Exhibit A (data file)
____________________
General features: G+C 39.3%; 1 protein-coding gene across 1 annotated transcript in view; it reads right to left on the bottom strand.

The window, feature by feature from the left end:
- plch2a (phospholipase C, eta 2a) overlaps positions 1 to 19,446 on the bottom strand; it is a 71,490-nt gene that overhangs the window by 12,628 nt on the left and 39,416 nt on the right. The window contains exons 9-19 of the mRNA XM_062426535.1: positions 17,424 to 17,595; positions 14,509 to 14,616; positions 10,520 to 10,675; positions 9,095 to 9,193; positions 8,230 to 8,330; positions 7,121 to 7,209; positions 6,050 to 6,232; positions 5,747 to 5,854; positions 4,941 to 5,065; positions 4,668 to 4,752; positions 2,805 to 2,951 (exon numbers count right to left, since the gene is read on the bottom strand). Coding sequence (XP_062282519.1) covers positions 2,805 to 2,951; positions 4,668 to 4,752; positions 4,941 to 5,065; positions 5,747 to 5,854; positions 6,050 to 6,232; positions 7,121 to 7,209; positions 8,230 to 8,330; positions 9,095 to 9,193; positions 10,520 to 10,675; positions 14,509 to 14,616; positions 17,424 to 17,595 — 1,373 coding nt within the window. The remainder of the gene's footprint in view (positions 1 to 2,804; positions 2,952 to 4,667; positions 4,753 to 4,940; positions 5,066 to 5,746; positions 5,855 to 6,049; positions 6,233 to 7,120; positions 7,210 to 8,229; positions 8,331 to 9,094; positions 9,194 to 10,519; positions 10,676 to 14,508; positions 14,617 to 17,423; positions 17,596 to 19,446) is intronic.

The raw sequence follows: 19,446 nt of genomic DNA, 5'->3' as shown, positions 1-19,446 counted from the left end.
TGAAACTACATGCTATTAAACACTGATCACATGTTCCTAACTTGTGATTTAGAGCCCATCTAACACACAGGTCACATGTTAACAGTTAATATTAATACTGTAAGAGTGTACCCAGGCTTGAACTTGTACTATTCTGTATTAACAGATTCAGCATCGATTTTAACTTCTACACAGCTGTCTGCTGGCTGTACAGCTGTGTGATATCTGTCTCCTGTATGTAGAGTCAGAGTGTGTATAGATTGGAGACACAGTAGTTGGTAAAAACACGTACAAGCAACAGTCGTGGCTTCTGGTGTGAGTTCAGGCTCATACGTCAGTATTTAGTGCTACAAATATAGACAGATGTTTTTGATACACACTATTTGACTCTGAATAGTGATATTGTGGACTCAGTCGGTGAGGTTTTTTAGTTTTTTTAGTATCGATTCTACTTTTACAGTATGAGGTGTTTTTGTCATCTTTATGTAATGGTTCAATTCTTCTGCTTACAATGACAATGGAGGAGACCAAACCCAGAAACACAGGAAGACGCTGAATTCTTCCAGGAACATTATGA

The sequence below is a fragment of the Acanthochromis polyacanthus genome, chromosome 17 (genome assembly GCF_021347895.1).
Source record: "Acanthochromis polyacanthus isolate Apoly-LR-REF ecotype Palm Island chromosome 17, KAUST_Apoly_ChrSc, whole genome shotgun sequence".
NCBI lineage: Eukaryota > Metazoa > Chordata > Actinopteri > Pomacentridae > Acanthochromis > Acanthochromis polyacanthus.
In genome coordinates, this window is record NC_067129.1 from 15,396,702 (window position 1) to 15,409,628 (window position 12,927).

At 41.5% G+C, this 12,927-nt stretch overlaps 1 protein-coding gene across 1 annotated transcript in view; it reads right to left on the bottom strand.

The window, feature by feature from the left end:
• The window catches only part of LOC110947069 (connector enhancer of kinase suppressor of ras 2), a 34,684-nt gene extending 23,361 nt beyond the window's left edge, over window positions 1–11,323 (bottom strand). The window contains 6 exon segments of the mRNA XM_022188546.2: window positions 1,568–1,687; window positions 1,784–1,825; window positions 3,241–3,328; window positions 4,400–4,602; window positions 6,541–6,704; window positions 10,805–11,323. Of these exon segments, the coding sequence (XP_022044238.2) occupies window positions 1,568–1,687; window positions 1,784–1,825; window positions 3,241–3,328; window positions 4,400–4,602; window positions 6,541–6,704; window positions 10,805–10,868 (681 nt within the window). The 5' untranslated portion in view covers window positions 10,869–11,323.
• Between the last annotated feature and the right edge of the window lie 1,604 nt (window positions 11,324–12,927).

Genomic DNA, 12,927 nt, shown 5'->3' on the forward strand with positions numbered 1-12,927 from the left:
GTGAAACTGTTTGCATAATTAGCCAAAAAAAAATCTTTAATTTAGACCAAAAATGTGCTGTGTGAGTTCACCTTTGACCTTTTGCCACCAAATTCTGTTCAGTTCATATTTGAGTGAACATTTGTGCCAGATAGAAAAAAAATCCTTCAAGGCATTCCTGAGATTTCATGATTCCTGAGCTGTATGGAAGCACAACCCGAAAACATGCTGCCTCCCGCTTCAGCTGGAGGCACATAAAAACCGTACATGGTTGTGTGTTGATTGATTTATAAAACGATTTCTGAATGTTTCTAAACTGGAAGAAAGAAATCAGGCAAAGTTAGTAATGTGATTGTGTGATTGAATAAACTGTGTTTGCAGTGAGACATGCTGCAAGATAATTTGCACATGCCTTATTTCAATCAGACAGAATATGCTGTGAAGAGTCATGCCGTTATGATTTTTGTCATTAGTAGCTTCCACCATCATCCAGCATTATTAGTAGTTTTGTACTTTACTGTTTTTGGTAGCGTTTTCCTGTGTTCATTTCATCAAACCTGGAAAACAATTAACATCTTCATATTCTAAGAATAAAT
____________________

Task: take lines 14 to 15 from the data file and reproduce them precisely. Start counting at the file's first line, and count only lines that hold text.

Genomic DNA, 12,927 nt, shown 5'->3' on the forward strand with positions numbered 1-12,927 from the left:
GTGAAACTGTTTGCATAATTAGCCAAAAAAAAATCTTTAATTTAGACCAAAAATGTGCTGTGTGAGTTCACCTTTGACCTTTTGCCACCAAATTCTGTTCAGTTCATATTTGAGTGAACATTTGTGCCAGATAGAAAAAAAATCCTTCAAGGCATTCCTGAGATTTCATGATTCCTGAGCTGTATGGAAGCACAACCCGAAAACATGCTGCCTCCCGCTTCAGCTGGAGGCACATAAAAACCGTACATGGTTGTGTGTTGATTGATTTATAAAACGATTTCTGAATGTTTCTAAACTGGAAGAAAGAAATCAGGCAAAGTTAGTAATGTGATTGTGTGATTGAATAAACTGTGTTTGCAGTGAGACATGCTGCAAGATAATTTGCACATGCCTTATTTCAATCAGACAGAATATGCTGTGAAGAGTCATGCCGTTATGATTTTTGTCATTAGTAGCTTCCACCATCATCCAGCATTATTAGTAGTTTTGTACTTTACTGTTTTTGGTAGCGTTTTCCTGTGTTCATTTCATCAAACCTGGAAAACAATTAACATCTTCATATTCTAAGAATAAAT